Introduced in 2010, more than 100 SIBs now exist across the globe, concentrated mostly in the U.S. and U.K. These promise to “blend fiscal and social returns” through a financial product based on the performance of targeted social policy interventions. In times of austerity, these claim to leverage private capital for public good, by offering private returns to investors when programs effectively lower levels of recidivism, unemployment, homelessness, and hence lower government expenditures.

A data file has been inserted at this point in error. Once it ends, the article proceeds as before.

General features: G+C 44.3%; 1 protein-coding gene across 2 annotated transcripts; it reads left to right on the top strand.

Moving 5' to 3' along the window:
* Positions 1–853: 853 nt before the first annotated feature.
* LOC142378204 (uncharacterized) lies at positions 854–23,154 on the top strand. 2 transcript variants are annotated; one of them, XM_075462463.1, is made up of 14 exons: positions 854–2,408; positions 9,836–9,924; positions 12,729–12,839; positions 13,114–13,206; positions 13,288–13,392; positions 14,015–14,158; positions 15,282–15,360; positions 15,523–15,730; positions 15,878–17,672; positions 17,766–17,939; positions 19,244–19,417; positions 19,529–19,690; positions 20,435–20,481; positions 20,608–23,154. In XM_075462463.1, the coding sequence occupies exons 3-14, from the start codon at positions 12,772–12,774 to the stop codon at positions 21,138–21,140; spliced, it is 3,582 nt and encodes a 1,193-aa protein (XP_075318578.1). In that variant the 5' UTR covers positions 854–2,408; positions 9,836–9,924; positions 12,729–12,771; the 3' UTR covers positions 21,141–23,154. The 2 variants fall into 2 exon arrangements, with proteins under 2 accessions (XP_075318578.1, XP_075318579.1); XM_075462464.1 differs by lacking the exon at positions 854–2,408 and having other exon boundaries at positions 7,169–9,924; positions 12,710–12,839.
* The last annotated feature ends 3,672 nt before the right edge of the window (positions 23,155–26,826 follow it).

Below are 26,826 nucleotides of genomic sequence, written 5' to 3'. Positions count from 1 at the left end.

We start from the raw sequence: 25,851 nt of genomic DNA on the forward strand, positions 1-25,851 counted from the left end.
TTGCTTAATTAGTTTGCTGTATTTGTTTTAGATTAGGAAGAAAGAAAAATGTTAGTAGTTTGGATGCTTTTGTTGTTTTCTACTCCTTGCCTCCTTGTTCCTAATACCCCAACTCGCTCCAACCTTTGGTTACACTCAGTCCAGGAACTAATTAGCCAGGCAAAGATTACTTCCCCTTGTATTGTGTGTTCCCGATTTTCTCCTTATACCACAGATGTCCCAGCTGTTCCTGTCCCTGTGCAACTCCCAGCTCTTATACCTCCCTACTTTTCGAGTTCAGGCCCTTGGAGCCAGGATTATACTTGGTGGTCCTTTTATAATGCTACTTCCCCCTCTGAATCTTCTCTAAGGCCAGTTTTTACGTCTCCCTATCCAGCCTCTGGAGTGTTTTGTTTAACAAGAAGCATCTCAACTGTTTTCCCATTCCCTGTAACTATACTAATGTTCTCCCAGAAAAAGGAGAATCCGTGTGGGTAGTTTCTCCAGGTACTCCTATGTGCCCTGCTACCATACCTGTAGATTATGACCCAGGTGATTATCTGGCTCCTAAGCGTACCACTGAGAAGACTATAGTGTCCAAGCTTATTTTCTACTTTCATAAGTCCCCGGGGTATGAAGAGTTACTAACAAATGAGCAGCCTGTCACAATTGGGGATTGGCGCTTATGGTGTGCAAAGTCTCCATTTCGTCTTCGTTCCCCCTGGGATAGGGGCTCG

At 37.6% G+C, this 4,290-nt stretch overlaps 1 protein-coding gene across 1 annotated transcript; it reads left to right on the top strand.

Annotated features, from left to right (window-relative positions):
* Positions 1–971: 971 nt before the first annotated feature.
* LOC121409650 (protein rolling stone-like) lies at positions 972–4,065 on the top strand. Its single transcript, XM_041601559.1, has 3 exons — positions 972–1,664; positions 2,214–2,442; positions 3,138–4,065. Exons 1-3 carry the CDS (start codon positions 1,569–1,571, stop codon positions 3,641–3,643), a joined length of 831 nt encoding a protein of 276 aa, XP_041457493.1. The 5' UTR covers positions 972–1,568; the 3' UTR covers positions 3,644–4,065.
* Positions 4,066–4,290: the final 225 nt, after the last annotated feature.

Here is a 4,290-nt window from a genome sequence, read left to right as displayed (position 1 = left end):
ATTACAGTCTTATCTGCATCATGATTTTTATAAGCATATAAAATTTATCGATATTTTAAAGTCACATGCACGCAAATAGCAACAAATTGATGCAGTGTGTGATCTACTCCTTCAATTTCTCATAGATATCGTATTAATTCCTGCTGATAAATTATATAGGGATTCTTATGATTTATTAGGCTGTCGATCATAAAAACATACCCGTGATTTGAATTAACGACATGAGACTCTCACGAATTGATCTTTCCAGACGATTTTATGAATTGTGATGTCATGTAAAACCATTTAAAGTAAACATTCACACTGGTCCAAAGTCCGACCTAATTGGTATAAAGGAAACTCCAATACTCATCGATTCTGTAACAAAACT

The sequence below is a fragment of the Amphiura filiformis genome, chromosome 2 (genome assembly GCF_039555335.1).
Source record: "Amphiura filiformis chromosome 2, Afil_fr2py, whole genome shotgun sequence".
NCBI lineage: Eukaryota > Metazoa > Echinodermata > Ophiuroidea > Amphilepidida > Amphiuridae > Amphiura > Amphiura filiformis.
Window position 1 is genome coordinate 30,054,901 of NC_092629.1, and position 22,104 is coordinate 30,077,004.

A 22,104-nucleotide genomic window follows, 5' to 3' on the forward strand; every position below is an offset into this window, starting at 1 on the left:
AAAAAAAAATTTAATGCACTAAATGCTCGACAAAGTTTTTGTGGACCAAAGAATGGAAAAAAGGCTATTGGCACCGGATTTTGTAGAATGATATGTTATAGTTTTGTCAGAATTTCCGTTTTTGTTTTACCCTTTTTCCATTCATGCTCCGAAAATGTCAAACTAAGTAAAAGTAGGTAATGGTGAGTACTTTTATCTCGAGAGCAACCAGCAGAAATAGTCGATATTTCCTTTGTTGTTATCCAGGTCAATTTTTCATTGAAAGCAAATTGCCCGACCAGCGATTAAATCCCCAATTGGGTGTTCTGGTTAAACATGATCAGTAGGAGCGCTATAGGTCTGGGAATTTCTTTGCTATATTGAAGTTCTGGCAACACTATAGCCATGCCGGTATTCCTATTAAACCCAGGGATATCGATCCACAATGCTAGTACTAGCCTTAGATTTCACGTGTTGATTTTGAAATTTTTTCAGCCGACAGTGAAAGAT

This presentation takes a Cultural Political Economy approach (Sum and Jessop 2014) to situate SIBs within the processes by which hegemony is restored and reshaped. I will describe therefore both institutional structure of this policy instrument and its associated discursive repertoire, and consider its broader political significance as a crisis governance strategy. SIBs will be situated as part of a “hegemony project” (Kannankulam and Georgi 2014) that explicitly responds to the problems of “trickle-down economics”, yet which simultaneously rejects a politics of redistribution and decommodification. My presentation will therefore focus on how SIBs construct “crisis narratives” and “imagined recoveries” (Sum and Jessop 2014), and shape and limit the institutional “corridors” for political action (Brand 2014).